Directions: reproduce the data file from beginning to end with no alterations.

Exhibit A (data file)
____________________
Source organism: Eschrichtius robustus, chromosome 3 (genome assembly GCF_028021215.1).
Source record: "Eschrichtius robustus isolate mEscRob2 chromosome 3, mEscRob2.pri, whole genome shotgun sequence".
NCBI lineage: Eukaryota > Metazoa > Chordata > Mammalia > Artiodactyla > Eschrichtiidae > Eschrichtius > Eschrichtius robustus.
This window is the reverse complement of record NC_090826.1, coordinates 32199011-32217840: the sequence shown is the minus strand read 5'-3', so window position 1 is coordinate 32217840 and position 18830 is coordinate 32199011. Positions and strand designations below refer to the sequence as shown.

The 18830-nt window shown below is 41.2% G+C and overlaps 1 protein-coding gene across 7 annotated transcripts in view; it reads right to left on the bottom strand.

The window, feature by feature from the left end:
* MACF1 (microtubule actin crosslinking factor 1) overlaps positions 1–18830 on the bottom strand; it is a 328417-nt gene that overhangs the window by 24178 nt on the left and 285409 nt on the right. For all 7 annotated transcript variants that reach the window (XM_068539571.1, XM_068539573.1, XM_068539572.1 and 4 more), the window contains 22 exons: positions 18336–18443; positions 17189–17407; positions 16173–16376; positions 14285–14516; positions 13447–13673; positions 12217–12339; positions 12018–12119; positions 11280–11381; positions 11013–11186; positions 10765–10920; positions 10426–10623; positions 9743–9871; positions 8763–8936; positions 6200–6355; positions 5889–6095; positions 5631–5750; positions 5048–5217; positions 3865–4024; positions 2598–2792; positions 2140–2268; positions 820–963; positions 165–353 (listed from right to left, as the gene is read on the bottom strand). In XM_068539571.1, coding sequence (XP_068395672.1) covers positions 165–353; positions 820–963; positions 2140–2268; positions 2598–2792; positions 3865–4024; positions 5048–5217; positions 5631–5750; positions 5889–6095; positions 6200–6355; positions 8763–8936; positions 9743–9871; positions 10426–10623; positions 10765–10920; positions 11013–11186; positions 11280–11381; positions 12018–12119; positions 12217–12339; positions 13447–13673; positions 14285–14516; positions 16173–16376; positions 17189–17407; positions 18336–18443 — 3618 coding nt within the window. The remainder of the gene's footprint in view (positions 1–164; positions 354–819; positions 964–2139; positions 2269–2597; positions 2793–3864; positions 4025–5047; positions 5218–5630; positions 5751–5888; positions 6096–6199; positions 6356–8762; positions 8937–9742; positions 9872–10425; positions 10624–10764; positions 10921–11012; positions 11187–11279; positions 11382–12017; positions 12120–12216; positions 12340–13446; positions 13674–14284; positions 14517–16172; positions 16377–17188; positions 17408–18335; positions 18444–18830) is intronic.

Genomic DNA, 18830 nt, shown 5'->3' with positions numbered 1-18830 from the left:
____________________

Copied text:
Source organism: Eschrichtius robustus, chromosome 3 (genome assembly GCF_028021215.1).
Source record: "Eschrichtius robustus isolate mEscRob2 chromosome 3, mEscRob2.pri, whole genome shotgun sequence".
NCBI lineage: Eukaryota > Metazoa > Chordata > Mammalia > Artiodactyla > Eschrichtiidae > Eschrichtius > Eschrichtius robustus.
This window is the reverse complement of record NC_090826.1, coordinates 32199011-32217840: the sequence shown is the minus strand read 5'-3', so window position 1 is coordinate 32217840 and position 18830 is coordinate 32199011. Positions and strand designations below refer to the sequence as shown.

The 18830-nt window shown below is 41.2% G+C and overlaps 1 protein-coding gene across 7 annotated transcripts in view; it reads right to left on the bottom strand.

The window, feature by feature from the left end:
* MACF1 (microtubule actin crosslinking factor 1) overlaps positions 1–18830 on the bottom strand; it is a 328417-nt gene that overhangs the window by 24178 nt on the left and 285409 nt on the right. For all 7 annotated transcript variants that reach the window (XM_068539571.1, XM_068539573.1, XM_068539572.1 and 4 more), the window contains 22 exons: positions 18336–18443; positions 17189–17407; positions 16173–16376; positions 14285–14516; positions 13447–13673; positions 12217–12339; positions 12018–12119; positions 11280–11381; positions 11013–11186; positions 10765–10920; positions 10426–10623; positions 9743–9871; positions 8763–8936; positions 6200–6355; positions 5889–6095; positions 5631–5750; positions 5048–5217; positions 3865–4024; positions 2598–2792; positions 2140–2268; positions 820–963; positions 165–353 (listed from right to left, as the gene is read on the bottom strand). In XM_068539571.1, coding sequence (XP_068395672.1) covers positions 165–353; positions 820–963; positions 2140–2268; positions 2598–2792; positions 3865–4024; positions 5048–5217; positions 5631–5750; positions 5889–6095; positions 6200–6355; positions 8763–8936; positions 9743–9871; positions 10426–10623; positions 10765–10920; positions 11013–11186; positions 11280–11381; positions 12018–12119; positions 12217–12339; positions 13447–13673; positions 14285–14516; positions 16173–16376; positions 17189–17407; positions 18336–18443 — 3618 coding nt within the window. The remainder of the gene's footprint in view (positions 1–164; positions 354–819; positions 964–2139; positions 2269–2597; positions 2793–3864; positions 4025–5047; positions 5218–5630; positions 5751–5888; positions 6096–6199; positions 6356–8762; positions 8937–9742; positions 9872–10425; positions 10624–10764; positions 10921–11012; positions 11187–11279; positions 11382–12017; positions 12120–12216; positions 12340–13446; positions 13674–14284; positions 14517–16172; positions 16377–17188; positions 17408–18335; positions 18444–18830) is intronic.

Genomic DNA, 18830 nt, shown 5'->3' with positions numbered 1-18830 from the left: